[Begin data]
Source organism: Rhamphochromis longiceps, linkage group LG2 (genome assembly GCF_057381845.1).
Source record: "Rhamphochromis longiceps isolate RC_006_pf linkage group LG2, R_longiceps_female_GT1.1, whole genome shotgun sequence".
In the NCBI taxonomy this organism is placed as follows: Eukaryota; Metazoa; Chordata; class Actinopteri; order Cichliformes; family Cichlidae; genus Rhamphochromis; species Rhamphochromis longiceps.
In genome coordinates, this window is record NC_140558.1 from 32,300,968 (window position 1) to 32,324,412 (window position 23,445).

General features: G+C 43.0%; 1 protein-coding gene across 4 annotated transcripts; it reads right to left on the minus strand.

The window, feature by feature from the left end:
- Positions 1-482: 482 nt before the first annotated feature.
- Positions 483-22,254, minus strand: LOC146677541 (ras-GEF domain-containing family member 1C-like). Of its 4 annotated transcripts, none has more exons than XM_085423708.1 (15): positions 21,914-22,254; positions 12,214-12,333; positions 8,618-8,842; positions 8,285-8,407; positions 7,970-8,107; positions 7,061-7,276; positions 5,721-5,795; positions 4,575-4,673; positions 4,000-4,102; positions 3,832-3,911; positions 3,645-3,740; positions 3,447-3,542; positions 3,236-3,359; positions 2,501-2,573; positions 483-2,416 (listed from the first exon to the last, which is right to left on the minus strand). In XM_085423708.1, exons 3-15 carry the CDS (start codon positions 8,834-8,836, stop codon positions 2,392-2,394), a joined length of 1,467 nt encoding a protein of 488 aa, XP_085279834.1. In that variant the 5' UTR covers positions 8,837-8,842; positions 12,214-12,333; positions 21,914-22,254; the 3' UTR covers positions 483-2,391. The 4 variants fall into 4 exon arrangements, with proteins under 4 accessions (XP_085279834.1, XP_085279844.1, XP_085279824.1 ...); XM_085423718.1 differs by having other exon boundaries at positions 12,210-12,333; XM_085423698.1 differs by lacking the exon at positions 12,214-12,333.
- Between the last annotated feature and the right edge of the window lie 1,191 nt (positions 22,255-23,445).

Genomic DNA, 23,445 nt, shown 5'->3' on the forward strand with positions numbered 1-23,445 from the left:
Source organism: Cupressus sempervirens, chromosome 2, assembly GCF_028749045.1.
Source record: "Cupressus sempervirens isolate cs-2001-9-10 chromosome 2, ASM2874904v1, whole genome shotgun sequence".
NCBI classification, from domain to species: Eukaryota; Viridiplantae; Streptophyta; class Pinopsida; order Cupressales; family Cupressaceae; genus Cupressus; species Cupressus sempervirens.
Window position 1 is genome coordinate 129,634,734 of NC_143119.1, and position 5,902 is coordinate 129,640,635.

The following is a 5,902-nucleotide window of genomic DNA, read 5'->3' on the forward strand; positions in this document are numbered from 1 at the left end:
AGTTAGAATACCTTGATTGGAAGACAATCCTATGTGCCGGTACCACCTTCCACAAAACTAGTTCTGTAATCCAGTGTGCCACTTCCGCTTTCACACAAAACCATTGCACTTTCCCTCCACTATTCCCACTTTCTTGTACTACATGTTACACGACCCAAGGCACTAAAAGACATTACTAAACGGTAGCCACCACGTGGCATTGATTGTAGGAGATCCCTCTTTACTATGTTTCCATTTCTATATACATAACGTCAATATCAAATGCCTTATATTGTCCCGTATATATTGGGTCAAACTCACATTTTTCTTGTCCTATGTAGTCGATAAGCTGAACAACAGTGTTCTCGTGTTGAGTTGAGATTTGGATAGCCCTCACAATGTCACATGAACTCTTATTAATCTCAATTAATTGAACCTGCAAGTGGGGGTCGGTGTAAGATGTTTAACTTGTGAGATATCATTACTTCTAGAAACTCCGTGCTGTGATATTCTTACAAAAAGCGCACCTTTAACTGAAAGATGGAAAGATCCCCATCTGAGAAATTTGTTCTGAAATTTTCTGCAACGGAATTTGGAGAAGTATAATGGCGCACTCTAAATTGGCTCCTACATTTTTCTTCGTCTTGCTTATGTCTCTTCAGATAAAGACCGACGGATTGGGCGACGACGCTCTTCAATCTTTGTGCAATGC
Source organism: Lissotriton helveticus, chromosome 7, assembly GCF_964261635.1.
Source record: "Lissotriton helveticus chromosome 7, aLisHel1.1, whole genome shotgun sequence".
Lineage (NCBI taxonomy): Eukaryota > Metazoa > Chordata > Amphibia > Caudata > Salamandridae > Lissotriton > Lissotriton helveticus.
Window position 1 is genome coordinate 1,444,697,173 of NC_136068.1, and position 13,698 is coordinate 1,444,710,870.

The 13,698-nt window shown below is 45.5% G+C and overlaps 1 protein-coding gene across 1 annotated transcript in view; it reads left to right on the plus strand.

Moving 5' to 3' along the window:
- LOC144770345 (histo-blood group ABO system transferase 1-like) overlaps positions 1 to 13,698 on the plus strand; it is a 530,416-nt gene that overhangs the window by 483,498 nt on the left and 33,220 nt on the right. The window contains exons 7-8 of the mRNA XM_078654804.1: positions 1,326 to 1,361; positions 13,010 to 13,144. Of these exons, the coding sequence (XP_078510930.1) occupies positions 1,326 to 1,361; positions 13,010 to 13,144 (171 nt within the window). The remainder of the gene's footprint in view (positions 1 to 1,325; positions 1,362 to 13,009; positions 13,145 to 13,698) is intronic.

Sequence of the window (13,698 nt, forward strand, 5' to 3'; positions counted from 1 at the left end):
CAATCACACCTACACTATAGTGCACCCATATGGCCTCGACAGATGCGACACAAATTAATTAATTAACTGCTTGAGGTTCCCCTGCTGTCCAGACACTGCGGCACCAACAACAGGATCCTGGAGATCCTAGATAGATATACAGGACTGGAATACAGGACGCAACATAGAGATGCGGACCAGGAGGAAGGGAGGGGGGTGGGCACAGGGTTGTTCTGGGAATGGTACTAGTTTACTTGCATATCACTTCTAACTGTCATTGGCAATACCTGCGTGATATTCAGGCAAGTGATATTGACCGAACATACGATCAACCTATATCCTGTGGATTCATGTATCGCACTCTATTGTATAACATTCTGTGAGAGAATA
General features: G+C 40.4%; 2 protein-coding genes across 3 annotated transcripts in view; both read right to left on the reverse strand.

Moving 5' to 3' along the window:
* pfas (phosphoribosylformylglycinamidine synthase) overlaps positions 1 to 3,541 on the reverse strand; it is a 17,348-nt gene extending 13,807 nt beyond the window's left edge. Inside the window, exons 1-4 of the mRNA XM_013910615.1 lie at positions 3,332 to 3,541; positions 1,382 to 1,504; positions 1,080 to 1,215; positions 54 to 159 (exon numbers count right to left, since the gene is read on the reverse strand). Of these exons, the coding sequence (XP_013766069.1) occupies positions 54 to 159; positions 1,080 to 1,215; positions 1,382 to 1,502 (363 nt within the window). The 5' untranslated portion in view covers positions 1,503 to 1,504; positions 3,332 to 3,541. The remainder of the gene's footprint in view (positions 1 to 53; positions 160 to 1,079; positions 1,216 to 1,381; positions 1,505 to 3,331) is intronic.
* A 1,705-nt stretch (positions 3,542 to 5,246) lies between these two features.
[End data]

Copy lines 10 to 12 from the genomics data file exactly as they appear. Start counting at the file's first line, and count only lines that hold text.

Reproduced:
Genomic DNA, 23,445 nt, shown 5'->3' on the forward strand with positions numbered 1-23,445 from the left:
Source organism: Cupressus sempervirens, chromosome 2, assembly GCF_028749045.1.
Source record: "Cupressus sempervirens isolate cs-2001-9-10 chromosome 2, ASM2874904v1, whole genome shotgun sequence".